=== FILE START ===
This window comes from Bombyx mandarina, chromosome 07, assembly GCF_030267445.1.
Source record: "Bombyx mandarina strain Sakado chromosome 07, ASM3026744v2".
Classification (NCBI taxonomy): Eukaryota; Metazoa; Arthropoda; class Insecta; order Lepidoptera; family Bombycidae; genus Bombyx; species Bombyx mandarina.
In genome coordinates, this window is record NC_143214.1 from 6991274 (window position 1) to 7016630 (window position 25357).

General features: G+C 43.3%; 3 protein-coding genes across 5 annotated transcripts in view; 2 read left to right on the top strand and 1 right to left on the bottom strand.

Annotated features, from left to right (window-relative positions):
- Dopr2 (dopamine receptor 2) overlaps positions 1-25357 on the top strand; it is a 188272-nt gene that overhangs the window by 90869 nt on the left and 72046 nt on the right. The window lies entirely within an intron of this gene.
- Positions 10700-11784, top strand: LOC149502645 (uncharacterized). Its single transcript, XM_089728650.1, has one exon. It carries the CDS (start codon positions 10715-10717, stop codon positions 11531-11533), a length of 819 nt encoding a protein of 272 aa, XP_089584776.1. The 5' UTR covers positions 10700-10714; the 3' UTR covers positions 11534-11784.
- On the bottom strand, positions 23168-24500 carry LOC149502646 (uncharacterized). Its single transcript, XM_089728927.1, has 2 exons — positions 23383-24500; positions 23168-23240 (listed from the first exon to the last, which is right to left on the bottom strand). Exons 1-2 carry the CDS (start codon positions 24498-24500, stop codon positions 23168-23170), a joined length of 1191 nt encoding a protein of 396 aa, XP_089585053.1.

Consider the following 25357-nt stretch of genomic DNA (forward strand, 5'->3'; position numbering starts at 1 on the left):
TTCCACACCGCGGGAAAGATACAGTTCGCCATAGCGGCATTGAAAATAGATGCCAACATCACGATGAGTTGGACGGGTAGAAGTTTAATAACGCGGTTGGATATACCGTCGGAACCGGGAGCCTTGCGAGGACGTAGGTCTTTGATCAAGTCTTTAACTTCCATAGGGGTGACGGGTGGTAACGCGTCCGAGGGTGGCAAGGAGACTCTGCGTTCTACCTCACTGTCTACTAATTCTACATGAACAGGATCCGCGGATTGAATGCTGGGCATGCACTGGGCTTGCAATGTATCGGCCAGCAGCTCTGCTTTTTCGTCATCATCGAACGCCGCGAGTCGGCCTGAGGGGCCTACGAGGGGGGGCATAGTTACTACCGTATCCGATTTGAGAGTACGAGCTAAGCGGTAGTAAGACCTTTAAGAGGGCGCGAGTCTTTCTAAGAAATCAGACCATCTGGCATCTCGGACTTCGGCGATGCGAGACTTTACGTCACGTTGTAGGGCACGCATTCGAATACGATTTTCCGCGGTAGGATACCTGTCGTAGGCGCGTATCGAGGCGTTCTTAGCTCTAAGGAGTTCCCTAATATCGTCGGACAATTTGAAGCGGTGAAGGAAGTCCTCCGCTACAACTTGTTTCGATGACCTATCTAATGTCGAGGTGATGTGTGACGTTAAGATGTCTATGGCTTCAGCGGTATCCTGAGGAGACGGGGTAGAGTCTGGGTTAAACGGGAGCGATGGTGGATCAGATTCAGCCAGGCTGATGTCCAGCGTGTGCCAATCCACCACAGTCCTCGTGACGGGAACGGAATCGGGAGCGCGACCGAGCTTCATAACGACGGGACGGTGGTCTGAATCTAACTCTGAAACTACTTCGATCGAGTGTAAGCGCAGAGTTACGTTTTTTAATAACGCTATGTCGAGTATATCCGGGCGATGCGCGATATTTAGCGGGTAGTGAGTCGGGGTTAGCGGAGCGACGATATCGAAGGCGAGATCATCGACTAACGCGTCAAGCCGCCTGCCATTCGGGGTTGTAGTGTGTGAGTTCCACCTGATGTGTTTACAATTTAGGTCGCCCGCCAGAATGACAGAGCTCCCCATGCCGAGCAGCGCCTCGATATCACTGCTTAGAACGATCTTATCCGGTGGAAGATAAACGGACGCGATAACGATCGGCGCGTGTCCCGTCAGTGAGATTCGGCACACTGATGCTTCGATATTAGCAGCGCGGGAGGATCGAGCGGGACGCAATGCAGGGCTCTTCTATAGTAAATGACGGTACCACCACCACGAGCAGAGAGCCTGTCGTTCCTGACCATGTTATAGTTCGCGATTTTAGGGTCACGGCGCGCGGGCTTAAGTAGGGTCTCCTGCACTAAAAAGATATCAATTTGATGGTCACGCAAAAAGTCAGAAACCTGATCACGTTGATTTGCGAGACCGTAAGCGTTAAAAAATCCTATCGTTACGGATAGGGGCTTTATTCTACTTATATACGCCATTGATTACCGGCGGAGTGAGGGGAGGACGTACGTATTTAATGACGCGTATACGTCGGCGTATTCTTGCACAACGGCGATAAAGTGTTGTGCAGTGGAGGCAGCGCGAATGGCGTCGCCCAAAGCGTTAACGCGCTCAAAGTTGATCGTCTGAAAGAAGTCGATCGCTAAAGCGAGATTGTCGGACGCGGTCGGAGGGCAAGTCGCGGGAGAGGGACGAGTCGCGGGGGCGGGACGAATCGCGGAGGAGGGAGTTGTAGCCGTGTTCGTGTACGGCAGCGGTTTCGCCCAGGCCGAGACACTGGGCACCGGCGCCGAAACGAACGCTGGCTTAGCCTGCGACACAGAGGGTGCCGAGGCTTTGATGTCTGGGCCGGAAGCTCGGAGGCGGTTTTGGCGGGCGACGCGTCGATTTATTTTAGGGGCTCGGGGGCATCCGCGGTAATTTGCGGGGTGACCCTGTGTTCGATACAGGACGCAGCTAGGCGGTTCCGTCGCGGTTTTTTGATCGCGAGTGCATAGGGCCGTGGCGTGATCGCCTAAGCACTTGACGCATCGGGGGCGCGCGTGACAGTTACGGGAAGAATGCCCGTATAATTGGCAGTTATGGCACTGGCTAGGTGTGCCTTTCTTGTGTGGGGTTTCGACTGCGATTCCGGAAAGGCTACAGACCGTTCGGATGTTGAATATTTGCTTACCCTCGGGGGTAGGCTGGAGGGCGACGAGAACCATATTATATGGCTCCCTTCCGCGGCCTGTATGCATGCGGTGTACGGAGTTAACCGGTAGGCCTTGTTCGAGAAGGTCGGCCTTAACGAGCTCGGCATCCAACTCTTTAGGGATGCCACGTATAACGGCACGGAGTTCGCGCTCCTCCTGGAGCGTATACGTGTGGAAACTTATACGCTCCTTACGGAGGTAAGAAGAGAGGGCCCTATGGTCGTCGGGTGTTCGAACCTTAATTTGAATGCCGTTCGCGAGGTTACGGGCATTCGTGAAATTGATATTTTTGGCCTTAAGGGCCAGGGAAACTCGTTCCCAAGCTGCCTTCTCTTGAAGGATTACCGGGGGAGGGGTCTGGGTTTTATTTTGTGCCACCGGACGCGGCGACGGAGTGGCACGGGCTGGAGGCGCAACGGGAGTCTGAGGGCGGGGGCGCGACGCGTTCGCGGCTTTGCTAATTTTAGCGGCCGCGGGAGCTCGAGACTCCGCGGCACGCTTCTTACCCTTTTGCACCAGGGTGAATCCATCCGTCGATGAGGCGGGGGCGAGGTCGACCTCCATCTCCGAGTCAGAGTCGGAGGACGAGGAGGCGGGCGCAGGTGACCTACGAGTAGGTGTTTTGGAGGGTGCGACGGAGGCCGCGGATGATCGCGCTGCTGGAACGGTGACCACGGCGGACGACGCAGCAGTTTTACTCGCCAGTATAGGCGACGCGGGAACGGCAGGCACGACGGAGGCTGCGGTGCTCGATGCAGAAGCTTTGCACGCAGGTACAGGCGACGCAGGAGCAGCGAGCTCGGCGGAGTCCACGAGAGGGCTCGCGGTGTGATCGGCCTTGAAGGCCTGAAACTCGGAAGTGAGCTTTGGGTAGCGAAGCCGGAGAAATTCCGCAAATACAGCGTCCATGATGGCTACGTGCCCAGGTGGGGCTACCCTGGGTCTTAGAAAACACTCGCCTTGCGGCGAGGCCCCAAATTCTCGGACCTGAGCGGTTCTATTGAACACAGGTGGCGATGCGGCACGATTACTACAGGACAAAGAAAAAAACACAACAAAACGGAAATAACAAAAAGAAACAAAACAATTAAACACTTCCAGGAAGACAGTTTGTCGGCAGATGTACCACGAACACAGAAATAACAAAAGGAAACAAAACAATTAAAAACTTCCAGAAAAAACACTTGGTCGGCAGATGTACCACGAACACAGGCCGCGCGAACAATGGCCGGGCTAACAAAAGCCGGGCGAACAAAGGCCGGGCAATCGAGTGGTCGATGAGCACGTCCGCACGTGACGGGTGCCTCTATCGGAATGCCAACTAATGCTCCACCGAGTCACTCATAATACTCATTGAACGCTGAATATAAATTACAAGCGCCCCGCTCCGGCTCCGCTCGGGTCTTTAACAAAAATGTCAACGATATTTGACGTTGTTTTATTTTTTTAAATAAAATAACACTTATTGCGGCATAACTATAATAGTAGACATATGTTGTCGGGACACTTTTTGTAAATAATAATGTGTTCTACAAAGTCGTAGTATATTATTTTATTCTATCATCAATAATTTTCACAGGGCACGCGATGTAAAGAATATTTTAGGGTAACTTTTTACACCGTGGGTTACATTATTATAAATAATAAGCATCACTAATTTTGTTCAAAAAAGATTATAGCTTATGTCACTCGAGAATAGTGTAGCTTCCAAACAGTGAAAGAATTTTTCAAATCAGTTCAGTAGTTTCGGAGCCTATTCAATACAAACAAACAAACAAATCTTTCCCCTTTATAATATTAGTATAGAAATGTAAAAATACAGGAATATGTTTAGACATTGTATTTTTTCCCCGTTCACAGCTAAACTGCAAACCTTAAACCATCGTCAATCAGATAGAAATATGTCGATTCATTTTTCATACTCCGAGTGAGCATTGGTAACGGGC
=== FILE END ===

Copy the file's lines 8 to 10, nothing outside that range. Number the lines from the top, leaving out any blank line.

- Positions 10700-11784, top strand: LOC149502645 (uncharacterized). Its single transcript, XM_089728650.1, has one exon. It carries the CDS (start codon positions 10715-10717, stop codon positions 11531-11533), a length of 819 nt encoding a protein of 272 aa, XP_089584776.1. The 5' UTR covers positions 10700-10714; the 3' UTR covers positions 11534-11784.
- On the bottom strand, positions 23168-24500 carry LOC149502646 (uncharacterized). Its single transcript, XM_089728927.1, has 2 exons — positions 23383-24500; positions 23168-23240 (listed from the first exon to the last, which is right to left on the bottom strand). Exons 1-2 carry the CDS (start codon positions 24498-24500, stop codon positions 23168-23170), a joined length of 1191 nt encoding a protein of 396 aa, XP_089585053.1.

Consider the following 25357-nt stretch of genomic DNA (forward strand, 5'->3'; position numbering starts at 1 on the left):